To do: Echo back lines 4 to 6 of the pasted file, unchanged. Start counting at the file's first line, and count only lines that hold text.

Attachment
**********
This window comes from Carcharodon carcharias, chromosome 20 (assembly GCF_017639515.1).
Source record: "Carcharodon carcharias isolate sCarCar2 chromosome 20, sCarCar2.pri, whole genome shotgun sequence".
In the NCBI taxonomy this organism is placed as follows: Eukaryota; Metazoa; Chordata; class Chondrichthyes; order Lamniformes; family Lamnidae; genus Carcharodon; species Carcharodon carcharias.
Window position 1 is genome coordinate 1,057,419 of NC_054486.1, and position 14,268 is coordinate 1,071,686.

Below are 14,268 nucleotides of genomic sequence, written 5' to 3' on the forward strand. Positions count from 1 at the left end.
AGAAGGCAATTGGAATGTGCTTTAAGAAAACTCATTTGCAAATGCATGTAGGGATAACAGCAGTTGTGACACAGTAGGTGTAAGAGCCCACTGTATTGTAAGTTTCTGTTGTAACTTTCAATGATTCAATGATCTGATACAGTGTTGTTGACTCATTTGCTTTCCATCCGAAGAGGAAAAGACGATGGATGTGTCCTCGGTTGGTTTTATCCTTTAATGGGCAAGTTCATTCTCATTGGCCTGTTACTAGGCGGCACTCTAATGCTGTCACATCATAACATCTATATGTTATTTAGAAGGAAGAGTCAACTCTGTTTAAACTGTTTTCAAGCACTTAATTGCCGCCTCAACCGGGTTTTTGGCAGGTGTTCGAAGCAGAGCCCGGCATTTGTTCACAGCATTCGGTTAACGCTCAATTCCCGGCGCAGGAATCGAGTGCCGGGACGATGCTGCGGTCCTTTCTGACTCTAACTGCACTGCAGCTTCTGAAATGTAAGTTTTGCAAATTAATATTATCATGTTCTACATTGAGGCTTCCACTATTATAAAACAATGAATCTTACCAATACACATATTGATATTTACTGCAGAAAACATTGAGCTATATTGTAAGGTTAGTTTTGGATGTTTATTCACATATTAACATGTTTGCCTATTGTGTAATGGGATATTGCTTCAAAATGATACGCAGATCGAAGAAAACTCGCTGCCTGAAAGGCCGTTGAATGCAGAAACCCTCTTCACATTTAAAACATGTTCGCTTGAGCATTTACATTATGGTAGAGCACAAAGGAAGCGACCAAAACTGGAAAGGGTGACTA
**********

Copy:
Window position 1 is genome coordinate 1,057,419 of NC_054486.1, and position 14,268 is coordinate 1,071,686.

Below are 14,268 nucleotides of genomic sequence, written 5' to 3' on the forward strand. Positions count from 1 at the left end.
AGAAGGCAATTGGAATGTGCTTTAAGAAAACTCATTTGCAAATGCATGTAGGGATAACAGCAGTTGTGACACAGTAGGTGTAAGAGCCCACTGTATTGTAAGTTTCTGTTGTAACTTTCAATGATTCAATGATCTGATACAGTGTTGTTGACTCATTTGCTTTCCATCCGAAGAGGAAAAGACGATGGATGTGTCCTCGGTTGGTTTTATCCTTTAATGGGCAAGTTCATTCTCATTGGCCTGTTACTAGGCGGCACTCTAATGCTGTCACATCATAACATCTATATGTTATTTAGAAGGAAGAGTCAACTCTGTTTAAACTGTTTTCAAGCACTTAATTGCCGCCTCAACCGGGTTTTTGGCAGGTGTTCGAAGCAGAGCCCGGCATTTGTTCACAGCATTCGGTTAACGCTCAATTCCCGGCGCAGGAATCGAGTGCCGGGACGATGCTGCGGTCCTTTCTGACTCTAACTGCACTGCAGCTTCTGAAATGTAAGTTTTGCAAATTAATATTATCATGTTCTACATTGAGGCTTCCACTATTATAAAACAATGAATCTTACCAATACACATATTGATATTTACTGCAGAAAACATTGAGCTATATTGTAAGGTTAGTTTTGGATGTTTATTCACATATTAACATGTTTGCCTATTGTGTAATGGGATATTGCTTCAAAATGATACGCAGATCGAAGAAAACTCGCTGCCTGAAAGGCCGTTGAATGCAGAAACCCTCTTCACATTTAAAACATGTTCGCTTGAGCATTTACATTATGGTAGAGCACAAAGGAAGCGACCAAAACTGGAAAGGGTGACTA